In this April 3, 2020, file photo, Emily Robinson, a special education teacher at Vine Street School in Bangor, smiles when she sees the face of one of her students on the computer screen during a Zoom meeting. Credit: Linda Coan O'Kresik / BDN

Lawmakers are considering a bill that would prohibit the distribution of the recordings of remote school classes.

Rep. Jan Dodge, who introduced the bill, said it is meant to prevent sections of lessons from being shared out of context and to protect teachers and students who might be targeted by people online, the Portland Press Herald reported.

Dodge, a Democrat, said last fall, a parent shared part of a Bangor teacher’s lesson to a Facebook page that supported former President Donald Trump where people posted hateful and angry comments about the teacher.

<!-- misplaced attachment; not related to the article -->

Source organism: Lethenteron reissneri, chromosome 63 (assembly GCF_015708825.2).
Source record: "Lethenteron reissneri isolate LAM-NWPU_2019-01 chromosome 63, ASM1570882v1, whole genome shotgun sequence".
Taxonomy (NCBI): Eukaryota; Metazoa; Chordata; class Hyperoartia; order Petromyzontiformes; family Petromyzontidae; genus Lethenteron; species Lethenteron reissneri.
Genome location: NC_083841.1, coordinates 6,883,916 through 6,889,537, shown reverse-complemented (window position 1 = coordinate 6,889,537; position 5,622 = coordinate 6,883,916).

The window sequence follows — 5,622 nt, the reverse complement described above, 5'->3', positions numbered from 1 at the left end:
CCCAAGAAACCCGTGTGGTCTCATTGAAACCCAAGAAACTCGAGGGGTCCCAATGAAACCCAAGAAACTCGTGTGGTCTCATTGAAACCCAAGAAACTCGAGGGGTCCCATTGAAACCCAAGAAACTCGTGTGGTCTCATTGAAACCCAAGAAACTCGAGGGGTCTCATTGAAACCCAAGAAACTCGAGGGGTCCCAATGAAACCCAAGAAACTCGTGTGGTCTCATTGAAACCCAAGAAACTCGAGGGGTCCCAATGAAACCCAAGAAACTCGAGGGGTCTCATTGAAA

The Legislature’s judiciary committee voted last week in favor of the bill with an amendment. The amended bill says a person “may not distribute or retransmit a recorded session of remote instruction.” The bill’s original language prohibited any “unauthorized person from accessing, viewing, listening to, disrupting or otherwise participating in remote instruction,” for elementary, middle and high school students.

Some parents testified at the hearing that this prohibition was too broad and would prevent them from being informed about their children’s education.

“It’s unfortunate the impetus of the bill has been misinterpreted,” Dodge said. “This really is about safety and not being inflammatory with the rebroadcasting of portions of lessons on Zoom.”

Transparency and media groups testified against the bill saying prohibitions on public access to records of what happens in schools is not the answer to bullying.

The House will vote on the bill in the coming weeks.